With all the hype surrounding Windows 8, a critical capability has been relegated to the background. It goes by the name Client Hyper-V and is one of the most important technologies of the new OS for desktop administrators.
Windows 8 Client Hyper-V brings Microsoft's virtualization hypervisor
Client Hyper-V is made up of two primary applications: Hyper-V (the virtual machine manager that runs the VM software) and the Hyper-V Manager, where you create or remove virtual machines (VMs) and virtual hard drive (VHD) files. Once you've created a VM, you can install any OS you want, including Windows 3.1 through Windows 8, Linux, BSD and others.
Windows 8 Client Hyper-V requirements
Before working with Client Hyper-V, make sure your hardware is up to the task. You will need a 64-bit PC. Just like the server software on which it is based, Client Hyper-V only runs on 64-bit PCs that are running the 64-bit version of Windows 8 Pro (or Enterprise).
There are also some chipset requirements. Windows 8 Client Hyper-V requires modern Intel and AMD microprocessors that include Second Level Address Translation (SLAT) technologies. (That should be easy, because it's a feature of most existing generation microprocessors.) In addition, your PC must be configured with at least 4 GB of RAM. Naturally, more is always better with virtualization: Those looking for high-end performance and applications will want to load up on more RAM.
How to install Windows 8 Client Hyper-V
Hardware is only one part of the challenge with this client hypervisor. Client Hyper-V is not installed by default on Windows 8 Pro or Enterprise systems and is not available for any other OSes. To install it, you must find it first. It's in the well-hidden Windows Feature control panel, which you can access through the Windows 8 Start Search. Just search for Windows Features, then navigate to Settings, and then to the Turn Windows Features On or Off menu. Once there, installing Client Hyper-V takes little more than selecting a check box and rebooting the machine.
Once Client Hyper-V is installed on a Windows 8 Pro/Enterprise system, you'll see how similar it is to the server-based version of Hyper-V. If you know how to use Hyper-V in a virtual server environment, you will have no problem using Client Hyper-V for PC management.
Client Hyper-V features
Windows 8 Client Hyper-V brings a great deal of capabilities to the table and is a vast improvement over Microsoft's previous virtual desktop offering, Microsoft Virtual PC.
One nifty feature is the ability to control and access VMs that are located elsewhere on the network. That capability comes from the Hyper-V Manager, which not only connects to local VMs that were created using Client Hyper-V, but can also reach out to other servers and take control of remote Hyper-V virtual machines. They just need to authenticate first.
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Windows 8 Client Hyper-V also brings enterprise capabilities such as the same storage migration capability that is included in Hyper-V in Windows Server 2012. That allows you to keep your VMs fairly independent of the underlying storage. You can move a VM's storage to and from one local drive to another, to a USB drive, or to a remote file share without needing to stop the machine.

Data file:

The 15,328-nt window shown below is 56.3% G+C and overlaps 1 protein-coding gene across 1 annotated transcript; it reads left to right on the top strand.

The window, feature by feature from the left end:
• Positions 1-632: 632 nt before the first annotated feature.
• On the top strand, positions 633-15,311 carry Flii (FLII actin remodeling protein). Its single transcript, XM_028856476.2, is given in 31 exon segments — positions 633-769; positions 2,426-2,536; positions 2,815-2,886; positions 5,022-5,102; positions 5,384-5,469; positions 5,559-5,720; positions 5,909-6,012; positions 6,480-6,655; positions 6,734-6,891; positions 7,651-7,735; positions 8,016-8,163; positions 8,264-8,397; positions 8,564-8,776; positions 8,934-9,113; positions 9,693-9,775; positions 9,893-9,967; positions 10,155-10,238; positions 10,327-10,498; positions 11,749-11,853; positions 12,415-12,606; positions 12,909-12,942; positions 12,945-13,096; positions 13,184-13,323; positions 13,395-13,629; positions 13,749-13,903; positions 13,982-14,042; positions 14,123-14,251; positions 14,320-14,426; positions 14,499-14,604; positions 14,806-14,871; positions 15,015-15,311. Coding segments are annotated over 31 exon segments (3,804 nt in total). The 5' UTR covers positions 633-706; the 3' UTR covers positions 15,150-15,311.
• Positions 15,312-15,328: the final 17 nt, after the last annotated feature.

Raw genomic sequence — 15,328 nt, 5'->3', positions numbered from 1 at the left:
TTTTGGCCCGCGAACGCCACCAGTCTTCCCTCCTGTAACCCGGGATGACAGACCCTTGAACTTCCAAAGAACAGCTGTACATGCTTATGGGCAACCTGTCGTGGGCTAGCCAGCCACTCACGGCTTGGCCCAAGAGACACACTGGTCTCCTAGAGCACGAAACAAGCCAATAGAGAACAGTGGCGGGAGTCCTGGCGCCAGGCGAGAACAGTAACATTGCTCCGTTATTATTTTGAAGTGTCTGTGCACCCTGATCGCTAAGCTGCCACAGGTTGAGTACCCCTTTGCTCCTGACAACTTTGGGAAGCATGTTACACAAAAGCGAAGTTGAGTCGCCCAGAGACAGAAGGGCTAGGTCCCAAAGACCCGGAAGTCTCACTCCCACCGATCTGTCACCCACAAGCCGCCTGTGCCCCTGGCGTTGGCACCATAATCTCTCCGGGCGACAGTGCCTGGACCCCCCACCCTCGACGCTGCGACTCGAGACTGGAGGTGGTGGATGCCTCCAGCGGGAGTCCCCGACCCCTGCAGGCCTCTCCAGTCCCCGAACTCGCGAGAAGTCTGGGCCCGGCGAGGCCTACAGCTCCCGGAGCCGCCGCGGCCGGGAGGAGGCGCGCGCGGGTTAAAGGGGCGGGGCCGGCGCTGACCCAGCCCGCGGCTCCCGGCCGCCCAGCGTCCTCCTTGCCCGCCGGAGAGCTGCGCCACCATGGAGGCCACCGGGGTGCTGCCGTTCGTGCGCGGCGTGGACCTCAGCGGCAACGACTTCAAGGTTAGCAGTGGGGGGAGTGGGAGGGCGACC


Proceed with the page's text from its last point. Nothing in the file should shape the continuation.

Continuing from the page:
Also, Client Hyper-V offers a new version of the file format VHD, called VHDX. VHDX offers much greater storage capacity than the older VHD format. It also provides data corruption protection during power failures and optimizes structural alignments of dynamic and differencing disks to prevent performance degradation on new, large-sector physical disks.
Client Hyper-V really shows it strengths when power users get a hold of it. It's an excellent environment for testing applications, creating digital sandboxes, testing application compatibility, creating virtual machines to run obsolete applications and so on. What's more, you can use Client Hyper-V as a mechanism to move physical clients into the virtual realm using tools such as Disk2VHD.
How Client Hyper-V differs from Hyper-V
You can compare Client Hyper-V directly to Server Hyper-V, but there are some critical differences. The Windows 8 version leaves out a few features built into the server version, including GPU virtualization (meaning no 3-D acceleration in Windows 8 VMs) and some exotic networking features such as Fibre Channel support.
Plus, if you used Windows XP Mode with Windows 7, that is not available in Client Hyper-V. Client Hyper-V can create a Windows XP virtual machine, but you will need a license to run Windows XP, whereas Windows XP Mode did not require any additional licenses.
Client Hyper-V brings virtualization to Windows 8 desktops, all without added expense or complexity. For many desktop administrators, the inclusion of Client Hyper-V may well be reason enough to move over to Windows 8 and Windows Server 2012.
This was first published in January 2013